Facepalm: Twitter this week said it recently realized that some e-mail addresses and phone numbers submitted for account security purposes (two-factor authentication, for example) may have actually been used for targeted advertising purposes.

Specifically, Twitter's Tailored Audiences and Partner Audiences advertising systems may have been leveraged in the scheme. These programs allow advertisers to target ads to customers based on either their own custom contact lists or those provided by a third party.

Twitter said that when an advertiser uploaded their marketing list, they "may have" cross-referenced e-mail addresses and phone numbers in their database (those provided for security purposes) with advertisers' marketing lists. If a match is made, that's a strong indicator that you are more likely to engage with an advertiser's marketing messages. Thus, that advertiser goes out of its way to make sure you get its messages.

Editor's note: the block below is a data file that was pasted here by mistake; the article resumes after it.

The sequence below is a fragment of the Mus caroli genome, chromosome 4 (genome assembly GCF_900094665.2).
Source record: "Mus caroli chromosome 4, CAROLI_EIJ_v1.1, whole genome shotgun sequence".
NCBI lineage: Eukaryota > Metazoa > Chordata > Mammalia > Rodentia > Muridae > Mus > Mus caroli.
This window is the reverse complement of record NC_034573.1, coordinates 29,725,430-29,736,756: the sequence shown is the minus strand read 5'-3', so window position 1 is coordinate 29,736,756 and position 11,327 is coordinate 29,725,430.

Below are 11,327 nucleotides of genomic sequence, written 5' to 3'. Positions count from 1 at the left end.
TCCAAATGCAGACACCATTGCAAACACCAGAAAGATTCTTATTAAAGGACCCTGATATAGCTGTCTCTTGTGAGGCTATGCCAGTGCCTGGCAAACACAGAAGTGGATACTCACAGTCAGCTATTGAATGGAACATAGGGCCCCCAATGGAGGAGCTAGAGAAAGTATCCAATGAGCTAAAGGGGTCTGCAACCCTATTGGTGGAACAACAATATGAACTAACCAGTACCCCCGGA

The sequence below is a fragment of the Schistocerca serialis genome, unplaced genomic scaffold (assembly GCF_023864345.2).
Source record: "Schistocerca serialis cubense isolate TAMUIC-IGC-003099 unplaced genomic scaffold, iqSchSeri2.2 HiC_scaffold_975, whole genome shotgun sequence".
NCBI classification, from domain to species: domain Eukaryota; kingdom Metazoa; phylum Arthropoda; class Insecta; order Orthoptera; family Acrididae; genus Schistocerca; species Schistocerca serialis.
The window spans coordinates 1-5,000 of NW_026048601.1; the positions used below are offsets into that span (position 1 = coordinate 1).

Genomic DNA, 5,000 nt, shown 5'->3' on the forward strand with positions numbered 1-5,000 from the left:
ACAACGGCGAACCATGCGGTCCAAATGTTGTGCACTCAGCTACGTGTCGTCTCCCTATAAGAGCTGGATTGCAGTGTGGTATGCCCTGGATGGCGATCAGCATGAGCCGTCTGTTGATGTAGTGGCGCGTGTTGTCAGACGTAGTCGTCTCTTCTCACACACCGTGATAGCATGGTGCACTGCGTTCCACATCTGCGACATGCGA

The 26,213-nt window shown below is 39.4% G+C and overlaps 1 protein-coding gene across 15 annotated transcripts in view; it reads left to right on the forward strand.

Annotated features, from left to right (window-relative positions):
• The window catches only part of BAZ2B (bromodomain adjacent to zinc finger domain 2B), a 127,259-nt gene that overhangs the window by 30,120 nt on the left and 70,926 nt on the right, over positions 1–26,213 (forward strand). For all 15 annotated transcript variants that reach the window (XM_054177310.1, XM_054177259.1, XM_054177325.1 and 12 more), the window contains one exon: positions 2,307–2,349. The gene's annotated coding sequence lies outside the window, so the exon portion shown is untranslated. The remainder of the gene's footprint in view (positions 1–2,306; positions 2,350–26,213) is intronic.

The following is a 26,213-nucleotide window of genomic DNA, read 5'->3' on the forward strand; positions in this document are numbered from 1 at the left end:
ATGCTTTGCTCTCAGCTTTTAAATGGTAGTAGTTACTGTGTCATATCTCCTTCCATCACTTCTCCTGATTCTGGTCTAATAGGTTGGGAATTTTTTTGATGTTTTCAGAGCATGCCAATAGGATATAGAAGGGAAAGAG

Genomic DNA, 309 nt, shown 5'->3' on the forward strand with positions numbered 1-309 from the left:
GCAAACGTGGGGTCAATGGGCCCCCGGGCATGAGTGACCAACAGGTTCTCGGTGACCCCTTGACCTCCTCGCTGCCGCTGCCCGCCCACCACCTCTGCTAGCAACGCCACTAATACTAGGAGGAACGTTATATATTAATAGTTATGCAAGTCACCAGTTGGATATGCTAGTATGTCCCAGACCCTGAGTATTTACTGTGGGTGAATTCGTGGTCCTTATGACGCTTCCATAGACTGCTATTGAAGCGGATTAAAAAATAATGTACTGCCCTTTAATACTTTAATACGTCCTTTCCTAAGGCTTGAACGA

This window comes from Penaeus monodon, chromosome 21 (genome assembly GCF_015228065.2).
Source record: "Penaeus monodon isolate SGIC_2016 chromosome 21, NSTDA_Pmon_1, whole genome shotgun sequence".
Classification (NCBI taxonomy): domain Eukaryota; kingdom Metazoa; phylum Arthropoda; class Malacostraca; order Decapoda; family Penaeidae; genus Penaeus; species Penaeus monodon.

The concern here is two-fold. First, those e-mail addresses and phone numbers weren't provided for advertising use but rather, security. Furthermore, and perhaps more worrisome, is the fact that cross-referencing could be used to uncover the identity of Twitter users that wish to remain anonymous.

Twitter said it isn't sure how many people were impacted by this activity but noted that "no personal data was ever shared externally with our partners or any other third parties." As of September 17, Twitter put a stop to the practice.

Masthead credit: Twitter logo by Tero Vesalainen